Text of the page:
Boston's been characterized as a beer city since before Sam Malone was pouring
pints for Norm, a cityscape of Irish pubs and discarded PBR tallboys. But
the revival of mixology sweeping American drinking culture has reached Boston.
These nominees represent the best Boston has when it comes to shaking and
stirring, from hipster dens like Backbar to tony establishments
like Eastern Standard.
GREEN STREET | CAMBRIDGE
Well-crafted cocktails can cost you an arm and a leg, but the folks at
Green Street missed that memo. The restaurant and bar's cocktail list, featuring
offbeat creations like the Fort Washington Flip (laird's applejack, benedictine,
vermont maple syrup, whole fresh egg and nutmeg) has no drink above $8.50, and
includes several below the $7 mark. Next time you shill out $12 for an
oversweetened margarita from instant mix, think about how far that money would
have gotten you at Green Street.
DRINK | SOUTH BOSTON
Drink, Barbara Lynch's foray into the cocktail biz, is as close a bar can
get to being a choose-your-own adventure book. You won't be relying on cocktail
lists or drinks-of-the-day in this fort point speakeasy, but your own creativity
to build one-of-a-kind cocktails. You can tell your sever what components you
like in a cocktail, like absinthe or egg whites, or let your left brain take the
lead and tell them how much you enjoy winters in Maine. Whatever you answer, a
you will soon be holding a drink mixed out of your own imagination.
EASTERN STANDARD | BOSTON
This Kenmore restaurant and bar was inspired by the grand train stations of
old, and its vast dining room, high ceilings, and 46 foot bar evoke the scope of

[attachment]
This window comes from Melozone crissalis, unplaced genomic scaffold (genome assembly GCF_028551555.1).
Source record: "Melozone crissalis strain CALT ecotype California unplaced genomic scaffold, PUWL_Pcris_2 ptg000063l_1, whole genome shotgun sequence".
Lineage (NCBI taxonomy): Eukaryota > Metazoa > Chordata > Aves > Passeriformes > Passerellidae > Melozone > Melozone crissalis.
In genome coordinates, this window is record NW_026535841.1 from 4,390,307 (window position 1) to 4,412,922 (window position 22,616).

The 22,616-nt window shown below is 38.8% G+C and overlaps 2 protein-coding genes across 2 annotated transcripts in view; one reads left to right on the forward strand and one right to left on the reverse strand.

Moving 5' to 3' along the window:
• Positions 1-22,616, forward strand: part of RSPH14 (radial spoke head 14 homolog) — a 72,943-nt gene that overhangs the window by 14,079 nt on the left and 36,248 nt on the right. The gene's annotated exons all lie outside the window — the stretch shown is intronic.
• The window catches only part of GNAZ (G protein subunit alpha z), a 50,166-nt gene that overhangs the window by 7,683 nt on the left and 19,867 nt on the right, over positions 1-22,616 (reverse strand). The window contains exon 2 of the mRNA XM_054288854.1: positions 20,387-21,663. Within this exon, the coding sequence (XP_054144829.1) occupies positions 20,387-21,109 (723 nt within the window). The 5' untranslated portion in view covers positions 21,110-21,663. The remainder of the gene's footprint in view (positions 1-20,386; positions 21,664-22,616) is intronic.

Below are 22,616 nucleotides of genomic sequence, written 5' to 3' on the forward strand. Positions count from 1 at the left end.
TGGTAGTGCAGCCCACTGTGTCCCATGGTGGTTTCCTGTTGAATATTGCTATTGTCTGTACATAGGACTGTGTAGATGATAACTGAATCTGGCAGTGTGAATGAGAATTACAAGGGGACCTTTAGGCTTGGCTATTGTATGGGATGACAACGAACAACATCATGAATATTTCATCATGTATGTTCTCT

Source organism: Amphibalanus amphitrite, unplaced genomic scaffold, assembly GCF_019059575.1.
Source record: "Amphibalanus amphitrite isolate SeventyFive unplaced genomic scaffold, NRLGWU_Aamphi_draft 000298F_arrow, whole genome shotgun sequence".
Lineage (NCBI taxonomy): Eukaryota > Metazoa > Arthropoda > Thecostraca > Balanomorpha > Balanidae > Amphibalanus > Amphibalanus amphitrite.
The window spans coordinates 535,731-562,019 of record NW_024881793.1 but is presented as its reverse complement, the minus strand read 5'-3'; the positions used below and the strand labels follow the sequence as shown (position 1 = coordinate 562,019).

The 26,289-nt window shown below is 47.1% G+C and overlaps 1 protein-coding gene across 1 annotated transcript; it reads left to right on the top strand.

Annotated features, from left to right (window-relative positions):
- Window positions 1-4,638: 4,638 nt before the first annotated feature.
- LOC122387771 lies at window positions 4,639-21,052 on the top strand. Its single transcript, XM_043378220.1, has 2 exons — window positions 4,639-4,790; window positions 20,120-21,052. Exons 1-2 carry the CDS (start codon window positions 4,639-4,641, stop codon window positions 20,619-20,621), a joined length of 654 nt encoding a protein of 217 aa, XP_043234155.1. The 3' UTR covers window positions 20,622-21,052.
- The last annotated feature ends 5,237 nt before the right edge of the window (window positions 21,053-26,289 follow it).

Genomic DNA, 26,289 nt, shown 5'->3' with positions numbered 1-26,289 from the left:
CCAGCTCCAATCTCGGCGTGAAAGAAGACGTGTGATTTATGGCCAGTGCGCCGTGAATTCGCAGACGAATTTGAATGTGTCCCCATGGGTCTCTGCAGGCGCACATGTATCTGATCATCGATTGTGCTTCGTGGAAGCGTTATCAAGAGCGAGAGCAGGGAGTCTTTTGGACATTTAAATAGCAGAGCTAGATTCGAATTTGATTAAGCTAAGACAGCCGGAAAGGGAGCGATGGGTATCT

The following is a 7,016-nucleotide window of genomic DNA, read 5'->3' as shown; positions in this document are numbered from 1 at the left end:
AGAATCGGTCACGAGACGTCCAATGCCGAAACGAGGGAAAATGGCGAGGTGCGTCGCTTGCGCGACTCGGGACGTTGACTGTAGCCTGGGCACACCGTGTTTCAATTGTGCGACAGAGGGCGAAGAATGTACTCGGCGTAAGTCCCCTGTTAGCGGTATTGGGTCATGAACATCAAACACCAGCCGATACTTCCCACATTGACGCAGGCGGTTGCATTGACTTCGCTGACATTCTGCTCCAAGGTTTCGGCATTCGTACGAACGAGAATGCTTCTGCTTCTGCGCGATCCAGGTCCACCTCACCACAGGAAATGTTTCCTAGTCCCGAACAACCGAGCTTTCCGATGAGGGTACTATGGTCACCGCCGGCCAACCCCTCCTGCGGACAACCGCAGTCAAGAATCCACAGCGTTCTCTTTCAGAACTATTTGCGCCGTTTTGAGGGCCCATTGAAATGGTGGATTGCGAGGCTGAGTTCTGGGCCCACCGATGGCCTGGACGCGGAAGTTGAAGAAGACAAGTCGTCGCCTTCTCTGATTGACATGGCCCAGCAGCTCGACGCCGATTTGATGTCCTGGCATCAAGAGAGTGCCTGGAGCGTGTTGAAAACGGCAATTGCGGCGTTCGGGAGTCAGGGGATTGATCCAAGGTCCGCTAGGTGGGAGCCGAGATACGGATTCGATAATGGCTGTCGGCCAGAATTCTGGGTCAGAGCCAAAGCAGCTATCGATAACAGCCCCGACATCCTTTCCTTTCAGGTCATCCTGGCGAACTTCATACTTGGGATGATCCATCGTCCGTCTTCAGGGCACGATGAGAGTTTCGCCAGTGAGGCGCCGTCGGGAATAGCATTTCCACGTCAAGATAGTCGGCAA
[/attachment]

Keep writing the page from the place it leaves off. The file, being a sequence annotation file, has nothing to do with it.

Grand Central. Their cocktail list exhumes forgotten drinks of yesteryear
alongside fresh creations, and the list features some of the best drink
descriptions we've ever read. (take the Periodista, described only as "rum for
the intrepid reporter. Once city's homage. One man's quest.") In fact, Eastern
Standard is superior to the grand terminals it recalls, as there's no train to
keep you from spending the whole day sipping.
BRICK & MORTAR | CAMBRIDGE
Brick and Mortar, which occupies the Central Square space that was once the
Enormous Room, knows what's in a name. Take the "Streets of Gettysburg" (Sherry,
Rye, Benedictine, Ristretto, Bitters), or the "Sentimental Gentleman" (Douglas
XO Scotch, Benedictine, Nux Alpina). Their tendency for awesome naming carries
over to the food menu, where you can order a "Devil on Horseback," which is a
much cooler way of saying you just stuffed dates with bleu cheese and wrapped
them in bacon. But don't think the titles are trying to make up for something -
with unique elements like lemon oil and cocchi, you'll remember what went into
the drinks just as much as the name.
BACKBAR | SOMERVILLE
We always knew a cocktail bar would be a far better Wi-Fi campsite than the
corner Starbucks. The folks at Union Square's Backbar have caught on, and offer
free wireless from 4 to 6 pm every day for aspiring screenwriters and laptop
laborers that want something stiff to finish the work day. You'll want to stick
around when genius hour ends in order to siptheir Mexican Gin (juniper-infused
tequila, aveze, and cocchi americano), or prudently imbibe with their trio of
"tradesmen" cocktails, priced at $7 each.
THE HAWTHORNE | BOSTON
in 2011 the team responsible for Eastern Standard and the Island Creek
Oyster Bar revived the Commonwealth Hotel's old Foundation Space, transforming
it into the cocktail lounge the Commonwealth always deserved. The Hawthorne is
the place to get cozy with your drinks, where you can take the paper plane
(bourbon, aperol, nonino quintessentia and lemon juice) to any of the bars,
chairs or sofas that make up its two lounge rooms. To emphasize the classic
lounge setting, there are no TVs in the Hawthorne- just cocktails and
Get drinking, and then get voting! And don't forget that if you don't see your favorite bar repped here, you can write it in!